While browsing the archives, I noticed that I had a few old vans to post. So, this week is going to be Big Three Vintage Vans week.
Second in this week's Big Three Vintage Vans feature is this 1963 Ford Falcon Club Wagon. Much like the previous Dodge A108, the Falcon Club Wagon is effectively a station wagon whose driver happens to sit on top of the front axle instead of behind it. Buyers could still order an array of miserly-to-punchy six-cylinder engines and have a fully appointed interior. The Club Wagon was even set apart from the much truckier-sounding Econoline by its Falcon nameplate, in case you couldn't tell this was a station wagon!
Still, no matter how the copywriters classified it, this is a van. Like the Dodge, it uses dual "barn doors" on the passenger side for rear passengers and cargo to enter and exit. Note the complete lack of passenger doors on the driver side. Why waste money on doors when everyone knows you don't let your children out into traffic? Note also the stylish bits on this van that one rarely sees on cheaper, more plebian cargo vans, like that big bright deluxe spear trim on the sides, and the cool Falcon script badging. All you got on a Dodge was block letters except for the "Dodge" script on the front doors. Another feature of note is that this Club Wagon only has two rows of seats. What luxury! Whoever sits back there has limousine-grade stretch room. Or else someone took out a row at some point, because Wikipedia says it should have three.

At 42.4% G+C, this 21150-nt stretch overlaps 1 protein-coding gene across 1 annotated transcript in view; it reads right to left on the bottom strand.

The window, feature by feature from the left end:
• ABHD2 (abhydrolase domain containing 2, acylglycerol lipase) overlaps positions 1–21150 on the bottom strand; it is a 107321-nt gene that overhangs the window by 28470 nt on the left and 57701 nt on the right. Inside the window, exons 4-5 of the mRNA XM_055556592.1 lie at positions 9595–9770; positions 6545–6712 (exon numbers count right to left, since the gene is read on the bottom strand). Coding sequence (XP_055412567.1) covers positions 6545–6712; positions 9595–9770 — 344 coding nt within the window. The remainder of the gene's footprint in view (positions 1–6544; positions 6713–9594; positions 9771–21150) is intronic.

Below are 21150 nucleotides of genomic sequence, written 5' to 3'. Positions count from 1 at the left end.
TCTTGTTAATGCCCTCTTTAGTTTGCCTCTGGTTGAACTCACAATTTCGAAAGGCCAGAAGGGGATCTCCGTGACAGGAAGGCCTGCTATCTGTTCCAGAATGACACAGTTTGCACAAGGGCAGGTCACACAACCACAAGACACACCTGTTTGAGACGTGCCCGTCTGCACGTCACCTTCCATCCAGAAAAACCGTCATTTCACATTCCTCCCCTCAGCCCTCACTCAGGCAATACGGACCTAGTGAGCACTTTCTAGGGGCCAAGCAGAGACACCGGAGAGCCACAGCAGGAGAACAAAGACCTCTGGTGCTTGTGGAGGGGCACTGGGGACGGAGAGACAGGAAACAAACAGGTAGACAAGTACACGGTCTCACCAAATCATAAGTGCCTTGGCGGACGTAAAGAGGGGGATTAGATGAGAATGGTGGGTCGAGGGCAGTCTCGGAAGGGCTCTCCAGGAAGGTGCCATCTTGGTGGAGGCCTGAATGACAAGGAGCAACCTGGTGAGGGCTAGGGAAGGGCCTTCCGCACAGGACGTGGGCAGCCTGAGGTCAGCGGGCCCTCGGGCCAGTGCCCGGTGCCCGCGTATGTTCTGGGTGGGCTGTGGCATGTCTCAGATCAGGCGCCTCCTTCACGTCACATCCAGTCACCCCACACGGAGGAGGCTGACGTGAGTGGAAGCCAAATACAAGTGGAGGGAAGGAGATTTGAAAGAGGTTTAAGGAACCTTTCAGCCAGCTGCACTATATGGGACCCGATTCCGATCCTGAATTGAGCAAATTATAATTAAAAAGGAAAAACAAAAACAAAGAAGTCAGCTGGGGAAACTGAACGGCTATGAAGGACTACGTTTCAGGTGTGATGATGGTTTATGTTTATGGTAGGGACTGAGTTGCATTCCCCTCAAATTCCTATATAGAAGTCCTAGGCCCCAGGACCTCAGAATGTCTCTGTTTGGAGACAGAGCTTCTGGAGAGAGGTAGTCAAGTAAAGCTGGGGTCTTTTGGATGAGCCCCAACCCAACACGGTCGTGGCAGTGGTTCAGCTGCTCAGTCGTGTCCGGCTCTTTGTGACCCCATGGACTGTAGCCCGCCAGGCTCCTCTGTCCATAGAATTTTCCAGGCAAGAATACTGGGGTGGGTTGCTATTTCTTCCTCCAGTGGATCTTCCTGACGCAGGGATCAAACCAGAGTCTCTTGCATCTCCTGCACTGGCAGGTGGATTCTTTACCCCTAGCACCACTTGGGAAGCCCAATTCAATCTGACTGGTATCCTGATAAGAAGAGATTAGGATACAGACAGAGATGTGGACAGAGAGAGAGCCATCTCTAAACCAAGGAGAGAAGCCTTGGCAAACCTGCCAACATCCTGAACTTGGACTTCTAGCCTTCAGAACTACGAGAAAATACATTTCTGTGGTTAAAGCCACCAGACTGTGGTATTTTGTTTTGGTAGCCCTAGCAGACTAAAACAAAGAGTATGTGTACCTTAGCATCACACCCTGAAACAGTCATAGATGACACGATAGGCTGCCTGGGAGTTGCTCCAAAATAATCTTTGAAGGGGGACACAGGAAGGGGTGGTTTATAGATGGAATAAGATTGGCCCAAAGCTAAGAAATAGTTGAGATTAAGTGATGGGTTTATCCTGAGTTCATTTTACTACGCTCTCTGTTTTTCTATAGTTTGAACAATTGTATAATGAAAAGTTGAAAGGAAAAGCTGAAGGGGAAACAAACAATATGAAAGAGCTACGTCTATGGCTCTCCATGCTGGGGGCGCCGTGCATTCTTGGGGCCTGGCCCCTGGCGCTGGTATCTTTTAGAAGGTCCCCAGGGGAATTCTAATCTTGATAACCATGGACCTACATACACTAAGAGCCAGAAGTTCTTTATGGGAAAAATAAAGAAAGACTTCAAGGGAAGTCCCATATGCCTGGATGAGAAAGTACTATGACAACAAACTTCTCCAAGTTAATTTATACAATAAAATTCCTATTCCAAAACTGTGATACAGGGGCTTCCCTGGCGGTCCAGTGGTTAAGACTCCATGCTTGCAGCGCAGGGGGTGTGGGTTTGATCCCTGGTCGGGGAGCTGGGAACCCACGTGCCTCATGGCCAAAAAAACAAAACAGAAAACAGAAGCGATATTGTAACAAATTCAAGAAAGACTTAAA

Like many old vans, even this relatively plush Falcon has been kicked around a lot. It has character in every dent, paint patch and rust spot. The paint has faded massively in most places, but it appears to have once been code E Viking Blue. It also looks as though someone may have added a white lower body accent, which has been partially covered by grey primer.
I don't pretend to be a huge fan of the styling of early Econolines, however I can still appreciate their impact on history. The Econoline is still in production today in the form of the Ford E-Series, made possible by Ford's ability to undercut the competition in pricing, even by as little as $100 per truck. It was shown back in the day, that in the world of fleet sales, a small saving like that added up quickly when purchasing multiple trucks. Buy 25 vans, and it was like getting one free compared to spending the same amount on a competitor's vans. Now that's being smart.